The events on 11 September hit at the heart of the re/insurance industry, both in terms of people lost and as the largest catastrophe ever.

Few people could believe their eyes on 11 September. In the modern world of advanced technology, the downing of four aircraft, laden with fuel and passengers, was beamed into homes and offices around the globe. The world watched the world changing.

For the re/insurance industry, it was a double blow. The first was the people – not just those killed in the World Trade Center, buildings which housed a vast number of insurers and brokers, but also the individuals travelling on the hijacked planes. The second was the fast realisation that this would turn out to be the largest insured loss of all time.

The re/insurance industry responded quickly, bringing out estimates of their exposures within days of the events. There was little doubt the figures released early on would be inaccurate, and suggestions that the overall exposure for the industry would be in the region of $10bn-$20bn now seem naïve. But the industry felt it needed to tell the wider world the event would be manageable, and even with estimates reaching as high as $70bn, the re/insurance sector appears confident it can weather the storm.

That the sector will survive is not in doubt. The security of individual players, however, is a different matter. Rating agencies responded to the catastrophe by systematically placing a number of market participants on creditwatch, and several have now been downgraded, though it should be noted that others have maintained their ratings.

Many re/insurers have publicly issued loss estimates, updating them when appropriate. The next four pages list estimates up to the end of the first week of October. These are not fully comprehensive, nor are they a true reflection of the current state of the losses; some figures are pre-tax, other post-tax, for example, and there may be double counting from businesses within larger groups separately issuing loss estimates.

This latter problem invariably includes Lloyd's-related businesses, some of which have been stripped out of parent company issued figures while others are consolidated into the overall total. Lloyd's separately issued a total market exposure estimate of $1.9bn, representing about 12% of the market's 2001 capacity (although some losses inevitably will be covered under policies issued in 2000, and therefore will hit the 2000 year of account totals). Following Lloyd's announcement, rating agency Fitch commented “history has shown initial estimates of the insured loss for large catastrophes have always been understated... Due to the complex nature of assessing the ultimate loss from the attacks in the US, particularly identifying business interruption and liability losses, Fitch believes it will be some time before an accurate figure of the total insured loss, and Lloyd's proportion of that loss will emerge.” The rating agency said it expects Lloyd's loss to be at least $2.5bn, particularly because of its position as a “significant reinsurer”. This would bring Lloyd's exposures more into line with those of Berkshire Hathaway, which has estimated claims of $2.2bn, which it says represents between 3-5% of the total losses overall. In a letter to Berkshire Hathaway managers, Warren Buffett pointed out that some parts of the claims – the liability elements – may take “a considerable time to settle.”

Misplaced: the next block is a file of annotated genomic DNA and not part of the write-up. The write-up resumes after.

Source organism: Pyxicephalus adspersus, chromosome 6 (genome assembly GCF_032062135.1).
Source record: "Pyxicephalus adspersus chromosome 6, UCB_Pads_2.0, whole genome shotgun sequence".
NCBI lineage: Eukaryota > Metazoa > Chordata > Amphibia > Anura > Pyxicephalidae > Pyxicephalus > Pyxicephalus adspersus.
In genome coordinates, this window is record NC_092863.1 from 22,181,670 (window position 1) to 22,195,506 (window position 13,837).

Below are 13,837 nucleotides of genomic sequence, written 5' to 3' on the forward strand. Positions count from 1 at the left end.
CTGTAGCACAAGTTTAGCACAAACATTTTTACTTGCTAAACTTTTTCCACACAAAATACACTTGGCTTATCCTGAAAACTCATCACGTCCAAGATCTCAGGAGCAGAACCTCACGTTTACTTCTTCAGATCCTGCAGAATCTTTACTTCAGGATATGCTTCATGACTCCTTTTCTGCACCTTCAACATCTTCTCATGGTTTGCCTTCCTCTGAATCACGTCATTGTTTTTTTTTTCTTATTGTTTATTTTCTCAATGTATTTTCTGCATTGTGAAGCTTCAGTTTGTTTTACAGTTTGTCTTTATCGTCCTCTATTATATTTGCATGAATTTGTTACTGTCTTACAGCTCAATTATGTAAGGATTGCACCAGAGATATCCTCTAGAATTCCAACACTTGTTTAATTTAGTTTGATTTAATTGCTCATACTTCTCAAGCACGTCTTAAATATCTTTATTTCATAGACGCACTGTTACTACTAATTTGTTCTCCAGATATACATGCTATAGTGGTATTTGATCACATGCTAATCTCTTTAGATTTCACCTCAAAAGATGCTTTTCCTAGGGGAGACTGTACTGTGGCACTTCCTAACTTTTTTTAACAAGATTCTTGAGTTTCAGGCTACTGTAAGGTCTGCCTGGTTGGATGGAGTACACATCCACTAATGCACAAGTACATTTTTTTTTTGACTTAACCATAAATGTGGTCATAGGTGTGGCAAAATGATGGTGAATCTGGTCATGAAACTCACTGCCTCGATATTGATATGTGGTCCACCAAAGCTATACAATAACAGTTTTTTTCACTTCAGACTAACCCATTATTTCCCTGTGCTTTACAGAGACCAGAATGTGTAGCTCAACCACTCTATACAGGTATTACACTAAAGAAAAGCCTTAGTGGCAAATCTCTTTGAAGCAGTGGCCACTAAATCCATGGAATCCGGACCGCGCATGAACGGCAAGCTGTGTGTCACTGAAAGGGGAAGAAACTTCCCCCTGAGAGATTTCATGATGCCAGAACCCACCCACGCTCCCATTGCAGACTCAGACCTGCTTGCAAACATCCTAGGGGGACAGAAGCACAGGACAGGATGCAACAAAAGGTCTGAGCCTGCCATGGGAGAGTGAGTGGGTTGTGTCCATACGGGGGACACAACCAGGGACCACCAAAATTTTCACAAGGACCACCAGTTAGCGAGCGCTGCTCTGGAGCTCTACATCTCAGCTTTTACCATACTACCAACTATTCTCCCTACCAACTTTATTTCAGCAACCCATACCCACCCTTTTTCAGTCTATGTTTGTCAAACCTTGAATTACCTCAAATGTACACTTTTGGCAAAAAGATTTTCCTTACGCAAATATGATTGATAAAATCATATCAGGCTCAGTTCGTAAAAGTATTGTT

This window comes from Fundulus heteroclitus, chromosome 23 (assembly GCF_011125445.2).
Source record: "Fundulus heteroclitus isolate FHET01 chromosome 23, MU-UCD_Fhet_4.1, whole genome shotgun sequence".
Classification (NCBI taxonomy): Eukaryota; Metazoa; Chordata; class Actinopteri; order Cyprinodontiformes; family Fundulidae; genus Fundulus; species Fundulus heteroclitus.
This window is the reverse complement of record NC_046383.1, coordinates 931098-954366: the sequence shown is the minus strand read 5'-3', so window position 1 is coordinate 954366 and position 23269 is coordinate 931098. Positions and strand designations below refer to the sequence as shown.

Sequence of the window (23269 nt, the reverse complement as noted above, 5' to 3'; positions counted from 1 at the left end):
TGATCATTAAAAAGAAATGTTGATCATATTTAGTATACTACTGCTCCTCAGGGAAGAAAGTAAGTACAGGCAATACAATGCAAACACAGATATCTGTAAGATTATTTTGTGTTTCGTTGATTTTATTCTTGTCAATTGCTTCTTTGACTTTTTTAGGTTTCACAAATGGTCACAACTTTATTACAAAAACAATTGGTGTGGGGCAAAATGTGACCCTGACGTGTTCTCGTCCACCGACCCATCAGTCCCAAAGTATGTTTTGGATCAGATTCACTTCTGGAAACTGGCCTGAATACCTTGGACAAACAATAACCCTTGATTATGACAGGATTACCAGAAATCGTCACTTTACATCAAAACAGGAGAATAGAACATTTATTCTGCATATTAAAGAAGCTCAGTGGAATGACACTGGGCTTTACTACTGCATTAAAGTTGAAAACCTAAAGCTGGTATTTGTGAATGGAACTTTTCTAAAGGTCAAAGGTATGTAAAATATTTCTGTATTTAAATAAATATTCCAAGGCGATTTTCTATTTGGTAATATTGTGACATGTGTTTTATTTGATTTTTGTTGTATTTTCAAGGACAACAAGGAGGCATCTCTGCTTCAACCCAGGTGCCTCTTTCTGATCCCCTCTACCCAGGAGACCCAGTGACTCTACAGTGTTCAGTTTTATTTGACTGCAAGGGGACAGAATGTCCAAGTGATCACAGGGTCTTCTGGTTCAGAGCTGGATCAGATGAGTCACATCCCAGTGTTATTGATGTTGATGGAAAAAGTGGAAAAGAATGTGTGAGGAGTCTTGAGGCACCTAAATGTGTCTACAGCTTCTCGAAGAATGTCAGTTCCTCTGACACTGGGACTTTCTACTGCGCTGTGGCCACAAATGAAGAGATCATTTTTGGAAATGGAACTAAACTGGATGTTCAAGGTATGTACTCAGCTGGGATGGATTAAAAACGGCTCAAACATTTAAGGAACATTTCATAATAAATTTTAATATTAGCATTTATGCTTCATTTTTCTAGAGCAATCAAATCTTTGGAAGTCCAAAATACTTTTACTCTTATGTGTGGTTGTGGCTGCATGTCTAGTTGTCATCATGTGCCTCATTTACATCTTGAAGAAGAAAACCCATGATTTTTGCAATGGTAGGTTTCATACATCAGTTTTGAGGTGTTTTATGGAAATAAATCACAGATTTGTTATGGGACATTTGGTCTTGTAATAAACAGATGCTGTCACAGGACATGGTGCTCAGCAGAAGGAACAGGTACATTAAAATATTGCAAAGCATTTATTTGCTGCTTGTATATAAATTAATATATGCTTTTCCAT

Even now it is far too early to predict how the claims are going to pan out. Arig Re is not alone in trying to establish whether the catastrophe on 11 September constitutes one or more events, and liability is the largest question mark hanging over the losses. As Tillinghast-Towers Perrin commented, “The liability losses following the attack could be staggering. The biggest question is if and where to assign liability.” The consultancy foresaw a capacity crunch in the reinsurance sector. “After a mega-catastrophe, primary insurers re-evaluate their reinsurance needs and often seek greater protection. Ironically, at the same time, reinsurers implement tighter risk controls, which tend to reduce the capacity they are willing to offer.”

But not all reinsurers are following this tried and tested model. Already, AIG has put together an aviation war risk and hijacking liability facility to plug a coverage chasm which appeared following 11 September. Within days of the attack, Bermudian property cat writer Renaissance Re upped the capital in its commercial property insurer Glencoe Insurance Ltd to $100m, allowing it to offer property lines of $10m per risk, and early in October it announced the formation of a new property cat reinsurer, DaVinci Re. Initially capitalised with $500m, DaVinci Re investors include State Farm Mutual and Automobile Insurance Co, as well as Renaissance Re itself. DaVinci Re will operate the same way as OPCat.

In spite of such ventures, there is absolutely no doubt the repercussions on the global re/insurance industry from the events of 11 September will be huge. With Fitch estimating there could be more than $6bn in unreported losses between the insurance and reinsurance markets, partly due to the use of finite risk contracts, the estimates of losses emanating from that day are set to rise. And the whole basis of the industry is set to shift. It will take time before the real implications begin to emerge.